in that case it would be well to adopt the feelings to indulge, were thwarted marble or dolomite of Scotland, or the by the inflexibility of Wren, who exmagnesian limestones, so much to be posed at once their meanness and their preferred to the perishable sand and ignorance. This, it may be supposed, Îime stones of the west of England.* was neither forgotten nor forgiven; But the subject has not yet re and they joined in a cabal, persecuting ceived its due share of attention from him with every species of bitter those whose pursuits and knowledge malevolence. It will scarcely be sup. best enable them to form an accurate posed that one of Wren's genius and judgment upon it.
talent, of his gentle bearing towards all, Although Wren's employ- his high patriotic feeling, at once the ments occupied much of his time, his judge and the patron of every thing that zeal for the advancement of science was useful either in the arts or sciences, never forsook him; but, as he em should have been subjected to the petty ployed himself in the practical parts of cavilling of a few interested persons withbuilding, his communications to the out greatly retarding the progress of the Royal Society became more technical, building. But this was not all; the party and applied principally to his own art. having procured a clause to be inserted A very interesting letter to Lord in an act of parliament, suspending a Brcunker, the first president of the Royal moiety of his pittance (2001. a year) Society, is given by Mr. Elmes : it is till the building was finished, Wren was in answer to a request to provide some. kept out of his money long after it was thing for the suitable entertainment of due, under the pretence that the buildhis majesty, who had purposed visiting ing was not complete, whereas the cathe Society. Upon this Wren observes, villers themselves, by their impe“ The experiments for the establishment diments, alone hindered its completion. of natural philosophy are seldom pomp- He was in consequence obliged to petious; it is upon billiard and tennis balls, tion Queen Anne; and in his memorial upon the purling of sticks and tops, he states, that the arbitrary proceedings upon a vial of water, a wedge of glass, of some of the commissioners had alone that the great Des Cartes has built the obstructed his measures for the complemost refined and accurate theories tion ofthe work. This was handed over to that human wit ever reached to; and the commissioners themselves for their certainly nature, in the best of her answer, who replied by mean and paltry works, is apparent enough in obvious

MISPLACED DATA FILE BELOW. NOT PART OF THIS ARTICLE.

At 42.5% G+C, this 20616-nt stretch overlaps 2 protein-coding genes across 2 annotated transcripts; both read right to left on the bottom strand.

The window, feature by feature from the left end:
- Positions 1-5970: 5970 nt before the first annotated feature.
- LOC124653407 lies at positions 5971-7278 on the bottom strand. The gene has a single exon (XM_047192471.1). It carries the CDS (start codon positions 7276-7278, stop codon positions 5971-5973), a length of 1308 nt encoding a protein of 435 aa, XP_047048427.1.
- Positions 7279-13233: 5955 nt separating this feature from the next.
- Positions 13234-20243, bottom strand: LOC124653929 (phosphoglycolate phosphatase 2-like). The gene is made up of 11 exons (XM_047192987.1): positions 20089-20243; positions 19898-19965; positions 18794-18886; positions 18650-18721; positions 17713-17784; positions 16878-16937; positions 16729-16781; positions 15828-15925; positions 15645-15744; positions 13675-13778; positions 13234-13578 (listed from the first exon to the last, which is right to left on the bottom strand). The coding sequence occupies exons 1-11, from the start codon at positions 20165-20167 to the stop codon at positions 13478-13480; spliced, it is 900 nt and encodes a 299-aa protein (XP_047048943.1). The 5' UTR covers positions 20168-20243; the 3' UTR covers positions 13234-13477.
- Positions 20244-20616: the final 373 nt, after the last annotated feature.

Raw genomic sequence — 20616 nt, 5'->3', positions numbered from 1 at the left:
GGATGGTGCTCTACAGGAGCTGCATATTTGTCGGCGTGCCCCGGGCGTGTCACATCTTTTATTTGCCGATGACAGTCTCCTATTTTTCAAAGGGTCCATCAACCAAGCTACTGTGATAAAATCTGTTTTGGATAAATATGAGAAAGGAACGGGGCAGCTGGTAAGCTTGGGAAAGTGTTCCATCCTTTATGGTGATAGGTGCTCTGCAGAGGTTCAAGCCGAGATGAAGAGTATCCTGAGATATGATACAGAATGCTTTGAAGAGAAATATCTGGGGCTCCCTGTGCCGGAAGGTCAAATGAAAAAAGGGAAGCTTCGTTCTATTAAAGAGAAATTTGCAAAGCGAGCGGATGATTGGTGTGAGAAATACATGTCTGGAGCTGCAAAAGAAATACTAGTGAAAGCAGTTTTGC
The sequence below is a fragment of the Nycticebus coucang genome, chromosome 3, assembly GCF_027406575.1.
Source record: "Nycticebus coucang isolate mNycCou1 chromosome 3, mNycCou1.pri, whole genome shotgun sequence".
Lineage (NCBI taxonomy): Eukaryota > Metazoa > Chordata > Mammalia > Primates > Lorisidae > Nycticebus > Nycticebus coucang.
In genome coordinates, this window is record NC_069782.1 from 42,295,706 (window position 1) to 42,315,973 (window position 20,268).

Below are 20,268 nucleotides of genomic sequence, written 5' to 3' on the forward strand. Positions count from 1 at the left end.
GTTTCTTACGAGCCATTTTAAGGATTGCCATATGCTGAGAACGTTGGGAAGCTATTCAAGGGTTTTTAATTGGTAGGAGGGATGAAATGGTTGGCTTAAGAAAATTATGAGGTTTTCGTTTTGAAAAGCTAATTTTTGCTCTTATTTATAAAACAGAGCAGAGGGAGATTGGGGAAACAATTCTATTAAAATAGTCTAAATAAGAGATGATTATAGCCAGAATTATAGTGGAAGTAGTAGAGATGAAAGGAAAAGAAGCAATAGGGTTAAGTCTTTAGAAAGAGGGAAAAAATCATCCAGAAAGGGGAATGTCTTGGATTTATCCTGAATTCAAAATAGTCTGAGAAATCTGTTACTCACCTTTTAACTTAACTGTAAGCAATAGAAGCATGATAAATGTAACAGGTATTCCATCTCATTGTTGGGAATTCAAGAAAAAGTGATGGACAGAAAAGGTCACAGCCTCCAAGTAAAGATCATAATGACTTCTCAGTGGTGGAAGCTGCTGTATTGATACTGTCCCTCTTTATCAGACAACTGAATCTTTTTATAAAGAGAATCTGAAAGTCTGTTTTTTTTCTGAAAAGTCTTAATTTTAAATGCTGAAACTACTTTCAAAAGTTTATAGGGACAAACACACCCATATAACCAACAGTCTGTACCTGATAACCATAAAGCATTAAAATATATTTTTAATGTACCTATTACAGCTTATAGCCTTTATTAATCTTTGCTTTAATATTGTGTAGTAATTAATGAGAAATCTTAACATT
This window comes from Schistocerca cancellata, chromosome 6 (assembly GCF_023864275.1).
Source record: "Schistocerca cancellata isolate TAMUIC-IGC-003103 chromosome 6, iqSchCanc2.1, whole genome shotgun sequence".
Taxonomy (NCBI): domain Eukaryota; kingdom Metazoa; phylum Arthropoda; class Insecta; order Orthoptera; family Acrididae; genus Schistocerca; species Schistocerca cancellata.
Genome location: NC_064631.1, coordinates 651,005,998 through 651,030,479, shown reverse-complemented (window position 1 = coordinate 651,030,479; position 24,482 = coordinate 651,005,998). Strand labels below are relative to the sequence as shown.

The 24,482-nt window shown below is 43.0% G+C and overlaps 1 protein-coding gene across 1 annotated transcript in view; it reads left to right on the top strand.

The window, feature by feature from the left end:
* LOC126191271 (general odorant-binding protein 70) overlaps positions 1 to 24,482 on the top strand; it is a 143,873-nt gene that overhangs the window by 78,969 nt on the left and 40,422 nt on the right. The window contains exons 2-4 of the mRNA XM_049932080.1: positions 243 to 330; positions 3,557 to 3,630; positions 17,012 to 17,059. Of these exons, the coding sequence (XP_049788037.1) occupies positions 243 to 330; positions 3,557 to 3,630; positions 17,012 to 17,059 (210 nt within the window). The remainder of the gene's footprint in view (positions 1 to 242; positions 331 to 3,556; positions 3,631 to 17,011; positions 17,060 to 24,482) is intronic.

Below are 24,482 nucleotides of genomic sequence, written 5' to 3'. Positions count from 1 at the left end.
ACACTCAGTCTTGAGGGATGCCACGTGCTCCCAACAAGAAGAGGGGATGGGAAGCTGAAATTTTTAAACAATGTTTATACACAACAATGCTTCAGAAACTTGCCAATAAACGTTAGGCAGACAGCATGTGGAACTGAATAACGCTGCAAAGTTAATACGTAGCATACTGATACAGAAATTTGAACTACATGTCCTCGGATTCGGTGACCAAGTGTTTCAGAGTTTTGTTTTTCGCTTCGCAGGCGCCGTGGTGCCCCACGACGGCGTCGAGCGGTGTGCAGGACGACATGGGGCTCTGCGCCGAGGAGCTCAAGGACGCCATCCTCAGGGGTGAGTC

Wren, however, was not to things, were they but curiously ob- be borne down by a low cabal: he next served; and the key that opens treasures addressed the Archbishop of Canterbury is often plain and rusty, but unless it and the Bishop of London, and the be gilt, the key alone will make no document itself affords ample testimony show at court.” It does not appear of the treatment he had received. how the philosophers succeeded in “ The design of the parliament (he entertaining their royal guest. Wren states) in granting the coal duty for in 1673 resigned the Savillian pro- the said cathedral, being to have the fessorship, which he had held so long building completed with all possible with credit. He was twice in Parlia- speed, they did, to encourage and oblige ment, though it does not appear that the surveyor's diligence in carrying on he took any active part in the debates. the work, suspend half his allowance In 1680 he was elected President of till all should be done. Whereby, I the Royal Society, and before that pe- humbly conceive, it may justly from riod he had been knighted by Charles thence be implied, that they thought II.
the building, and every thing belonging The delight one can well conceive a to it, was wholly under my management person of Wren's genius to have en- and direction, and that it was in my joyed, in the contemplation of the rise power to hasten or protract it. How of the vast edifice which his creative far it has been so your lordships know, genius had called into existence, was not as also how far I have been limited and undisturbed or unalloyed. Many im- restrained. However, it has ple sed proper persons were joined with him God so to bless my sincere endeavours, in the commission; and they, having as that I have brought the building to private interests to serve, and selfish a conclusion, so far as is in my power;
and I think nothing can be said now to • Brande's Journal, vol. ii. 381.
remain imperfected, but the iron fence